Everything From A Single Para English Aptitude Test- The Mint 24/09/2019
These Questions Completely based on Single “The Mint Editorial”. The purpose to start this is to make you read the same paragraph again and again to understand the different types of questions like comprehension, cloze test, sentence arrangement, sentence improvement, vocab, antonyms, synonyms, fillers (all based on single paragraph) etc. Reading this paragraph while practicing these questions will help you understand the meaning of the paragraph and also it will you a deep insight about how they framed the paragraph and how to attempt questions properly.
The Mint Editorial : 24 September 2019
Title: The private sector has a role in the success of Ayushman Bharat
Subject: A call for concerted action by various players in the sector to meet India’s healthcare challenges
The late monsoon, drought, flooding and increased vector-borne diseases and other infections—this has been a tough year for India’s public health system, which already faces numerous challenges. Nearly two-thirds of hospitals, three-quarters of dispensaries and four-fifths of doctors are located in urban areas, servicing less than a third of the country’s population. Vast rural areas have little or no access to healthcare. How can we bridge the gap?
The government’s answer is Ayushman Bharat. This aims for large-scale reform of the health sector, making it possibly the world’s biggest effort in expanding access to healthcare.
The key aims of Ayushman Bharat are to reach 107.4 million Indians, establish 150,000 health and wellness centres by 2022, provide affordable medicines, and promote digital health innovations.
Every part of Indian society, including the private sector, can support and strengthen these efforts and ensure that the government’s ambitions will produce results—even in times of emergency—for the betterment of the population, especially those belonging to marginalized communities or residing in remote areas. We need to be aware that these people are consumers, as articulated in the vision of business guru C.K. Prahalad: he noted that “businesses, governments and donor agencies should stop thinking of the poor as victims and instead be responsive to their needs, recognising them as creative, resilient and value-demanding consumers”.
Through our health camps and health education sessions, which are part of our Arogya Parivar programme in India, we continue to see evidence of that. However, those with the lowest incomes will, given awareness and the availability of low-cost treatments and diagnostics, be willing to invest in their health. Tapping the potential at the bottom of the pyramid is one of the best investments the government and the private sector alike can make. There is strong evidence that investment in health, particularly for the poorest, boosts worker productivity and contributes to higher levels of prosperity and child survival. Good-quality health services fuel economic growth.
Consider the story of Maurya. He tours rural India and gathers villagers in chaupals (community spaces) to deliver talks on health. As an arogya shikshak, he shows them visual storyboards and tells them stories, pointing them in the direction of a doctor who offers free diagnostics. He recently visited Dhaurahra, a village over 100 km away from Uttar Pradesh’s capital, Lucknow. This village is at the heart of India’s carpet-making region, where illnesses from respiratory disease to parasitical infections are common. But in such a rural region, access to timely diagnosis and treatment, though imperative, was hard to come by.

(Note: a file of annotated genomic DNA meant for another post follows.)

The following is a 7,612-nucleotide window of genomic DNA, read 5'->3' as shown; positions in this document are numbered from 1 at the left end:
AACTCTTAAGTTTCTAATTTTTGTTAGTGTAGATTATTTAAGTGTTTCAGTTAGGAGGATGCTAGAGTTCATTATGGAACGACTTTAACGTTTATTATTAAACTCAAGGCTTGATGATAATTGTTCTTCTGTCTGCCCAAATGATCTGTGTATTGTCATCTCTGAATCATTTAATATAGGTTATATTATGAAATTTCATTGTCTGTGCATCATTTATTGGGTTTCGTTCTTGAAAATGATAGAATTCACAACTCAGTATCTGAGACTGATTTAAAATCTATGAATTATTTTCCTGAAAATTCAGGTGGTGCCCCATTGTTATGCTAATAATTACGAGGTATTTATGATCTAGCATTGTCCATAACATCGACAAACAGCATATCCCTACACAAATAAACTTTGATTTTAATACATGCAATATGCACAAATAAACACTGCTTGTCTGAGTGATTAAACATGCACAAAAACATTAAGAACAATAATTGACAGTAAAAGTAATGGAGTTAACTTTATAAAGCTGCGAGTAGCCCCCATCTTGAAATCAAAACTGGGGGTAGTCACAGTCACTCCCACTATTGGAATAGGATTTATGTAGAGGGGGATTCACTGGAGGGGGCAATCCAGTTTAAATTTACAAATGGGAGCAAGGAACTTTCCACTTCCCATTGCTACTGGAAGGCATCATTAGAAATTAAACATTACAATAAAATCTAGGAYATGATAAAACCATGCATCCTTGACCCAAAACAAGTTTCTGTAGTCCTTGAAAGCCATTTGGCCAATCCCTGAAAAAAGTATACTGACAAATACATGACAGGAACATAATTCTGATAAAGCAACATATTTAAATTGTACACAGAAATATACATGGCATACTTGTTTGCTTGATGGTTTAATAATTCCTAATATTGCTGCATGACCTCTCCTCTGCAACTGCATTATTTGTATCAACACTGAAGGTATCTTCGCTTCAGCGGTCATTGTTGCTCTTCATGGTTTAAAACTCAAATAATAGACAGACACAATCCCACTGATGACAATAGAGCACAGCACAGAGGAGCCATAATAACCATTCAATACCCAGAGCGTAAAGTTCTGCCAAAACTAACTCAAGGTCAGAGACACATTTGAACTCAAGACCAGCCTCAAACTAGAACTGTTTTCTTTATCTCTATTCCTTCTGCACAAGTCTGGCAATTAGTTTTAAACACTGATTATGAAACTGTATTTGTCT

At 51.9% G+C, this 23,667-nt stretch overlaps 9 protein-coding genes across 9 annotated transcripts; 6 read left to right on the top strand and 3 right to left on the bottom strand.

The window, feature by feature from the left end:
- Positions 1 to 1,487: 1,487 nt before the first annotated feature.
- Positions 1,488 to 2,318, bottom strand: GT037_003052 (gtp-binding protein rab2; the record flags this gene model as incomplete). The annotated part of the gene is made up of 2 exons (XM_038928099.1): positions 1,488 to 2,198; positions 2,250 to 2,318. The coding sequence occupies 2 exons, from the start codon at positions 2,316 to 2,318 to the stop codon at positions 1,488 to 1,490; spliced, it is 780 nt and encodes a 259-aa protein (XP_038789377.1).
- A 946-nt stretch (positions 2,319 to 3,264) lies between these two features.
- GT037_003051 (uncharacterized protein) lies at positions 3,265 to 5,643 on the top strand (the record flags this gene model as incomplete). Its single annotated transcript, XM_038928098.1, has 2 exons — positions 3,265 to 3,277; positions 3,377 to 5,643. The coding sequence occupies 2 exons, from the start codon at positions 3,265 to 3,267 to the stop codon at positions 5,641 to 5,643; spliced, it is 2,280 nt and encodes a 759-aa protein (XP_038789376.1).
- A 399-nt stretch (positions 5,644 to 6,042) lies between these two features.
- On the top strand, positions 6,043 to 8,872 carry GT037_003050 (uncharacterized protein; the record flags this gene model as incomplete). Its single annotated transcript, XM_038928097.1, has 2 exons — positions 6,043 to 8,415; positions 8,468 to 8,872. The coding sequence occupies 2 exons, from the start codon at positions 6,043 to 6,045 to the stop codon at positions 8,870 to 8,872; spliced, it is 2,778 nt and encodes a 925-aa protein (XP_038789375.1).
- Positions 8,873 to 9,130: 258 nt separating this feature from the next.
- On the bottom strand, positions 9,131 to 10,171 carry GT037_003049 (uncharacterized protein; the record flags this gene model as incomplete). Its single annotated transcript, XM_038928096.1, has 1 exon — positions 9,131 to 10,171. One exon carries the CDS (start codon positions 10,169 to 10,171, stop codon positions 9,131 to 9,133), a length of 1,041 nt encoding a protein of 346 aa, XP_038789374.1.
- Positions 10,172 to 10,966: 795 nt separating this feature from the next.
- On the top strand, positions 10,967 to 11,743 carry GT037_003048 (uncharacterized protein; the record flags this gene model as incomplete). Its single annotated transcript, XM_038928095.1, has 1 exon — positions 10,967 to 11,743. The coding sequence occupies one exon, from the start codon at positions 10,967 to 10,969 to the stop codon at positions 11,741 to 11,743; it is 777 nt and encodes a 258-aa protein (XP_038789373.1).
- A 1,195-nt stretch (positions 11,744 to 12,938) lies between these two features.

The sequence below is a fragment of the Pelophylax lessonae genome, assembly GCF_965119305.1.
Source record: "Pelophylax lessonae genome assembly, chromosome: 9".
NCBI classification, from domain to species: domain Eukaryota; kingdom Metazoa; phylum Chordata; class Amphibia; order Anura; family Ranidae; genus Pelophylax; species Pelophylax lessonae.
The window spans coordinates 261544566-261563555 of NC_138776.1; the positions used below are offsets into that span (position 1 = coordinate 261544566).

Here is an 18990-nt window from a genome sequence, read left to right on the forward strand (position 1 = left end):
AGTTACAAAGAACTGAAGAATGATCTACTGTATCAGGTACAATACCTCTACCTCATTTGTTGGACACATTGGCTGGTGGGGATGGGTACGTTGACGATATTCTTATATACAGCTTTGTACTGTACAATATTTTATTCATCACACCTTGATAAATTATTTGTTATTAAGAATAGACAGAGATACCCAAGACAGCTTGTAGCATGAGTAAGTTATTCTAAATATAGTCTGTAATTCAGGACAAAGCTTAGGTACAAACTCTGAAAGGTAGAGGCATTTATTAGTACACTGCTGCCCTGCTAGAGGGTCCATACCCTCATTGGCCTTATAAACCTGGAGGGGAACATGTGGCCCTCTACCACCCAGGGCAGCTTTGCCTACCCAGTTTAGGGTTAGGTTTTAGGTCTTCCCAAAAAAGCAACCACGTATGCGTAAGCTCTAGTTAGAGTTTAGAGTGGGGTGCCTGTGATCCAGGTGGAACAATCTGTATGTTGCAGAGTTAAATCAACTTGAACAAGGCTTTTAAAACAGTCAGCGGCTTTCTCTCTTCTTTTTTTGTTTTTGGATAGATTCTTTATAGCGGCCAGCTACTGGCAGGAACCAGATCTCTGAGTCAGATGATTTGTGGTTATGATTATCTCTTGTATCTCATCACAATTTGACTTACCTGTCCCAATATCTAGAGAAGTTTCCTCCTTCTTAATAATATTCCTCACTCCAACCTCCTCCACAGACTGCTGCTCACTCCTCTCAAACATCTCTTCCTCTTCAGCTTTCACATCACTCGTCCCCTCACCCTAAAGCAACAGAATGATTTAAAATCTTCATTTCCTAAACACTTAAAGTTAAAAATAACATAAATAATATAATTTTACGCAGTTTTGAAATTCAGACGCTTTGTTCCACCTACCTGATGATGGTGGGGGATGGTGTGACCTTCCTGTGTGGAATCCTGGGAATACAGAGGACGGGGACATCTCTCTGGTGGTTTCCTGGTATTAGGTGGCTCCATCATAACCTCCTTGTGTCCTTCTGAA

Nearby was Dr. Sonali, a volunteer providing tests and treatment to villagers. She and Dr. Ajit, her husband, tour the region to perform this work, helping empower those who may never have seen a doctor before in their life. Villagers are able to take charge of their health, understand the signs and symptoms of disease, and get the right medical attention. This is truly an affirmation of C.K. Prahalad’s vision.
The story of Maurya, of Dr. Sonali and Dr. Ajit and of the villagers they meet, is the story of everyone at Arogya Parivar as we have grown exponentially over the last twelve years. We have gone from 2 states to 13, from 18 workers to over 600, from 10 cells nationwide to 300. The next stage is moving from reliance on conventional outreach to new and innovative solutions in digital health, with which we expect to reach 15 million people across India.
Their stories are the stories of the over 50 million we have reached with health education, including 7 million in 2018 alone, and the over 2.5 million people who have availed direct health benefits as the scheme has expanded. Thanks to this collaboration of different actors in public health and health reform, public and private sector, these millions no longer have to rely on quack doctors or untested, potentially dangerous remedies.
Recognition of how these models encapsulate the wider potential of public-private partnerships is especially pressing at a time when the Government plans to raise spending on health to 2.5% of GDP and is encouraging state governments to spend 8% of their budgets or more on health by 2020.
Now is the time for scaling up such public-private collaboration to maximize the efficient use of resources. The challenges will not be resolved overnight but meaningful strides can and will be made if the government and private sector recognize that they themselves—and, indeed, patients—have much more to gain if they collaborate on practical solutions. Companies that undertake such missions can fulfil both its goals of commercial growth and social service, proving that profit and humanitarianism are not mutually exclusive but intertwined.
Ayushman Bharat has very ambitious aims. Amplifying success and outreach should involve maximizing the pool of expertise and resources available, both within the public and private sector. All companies in the healthcare sector should be keen to be a part of this—using our talents to complement government efforts to make access to health a reality for all Indians.
Directions (1-3) Choose the similar meaning
Directions: (4-5) choose the opposite meaning
Direction (6-7): Which of the following phrases given below each sentence should replace the phrase printed in bold letters to make the sentence meaningfully correct. Choose the best option among the five given alternatives that reflect the correct use of phrase in the context of the grammatically correct sentence.
Q6. But in such a rural region, access to timely diagnosis and treatment, though imperative, was hard to come over.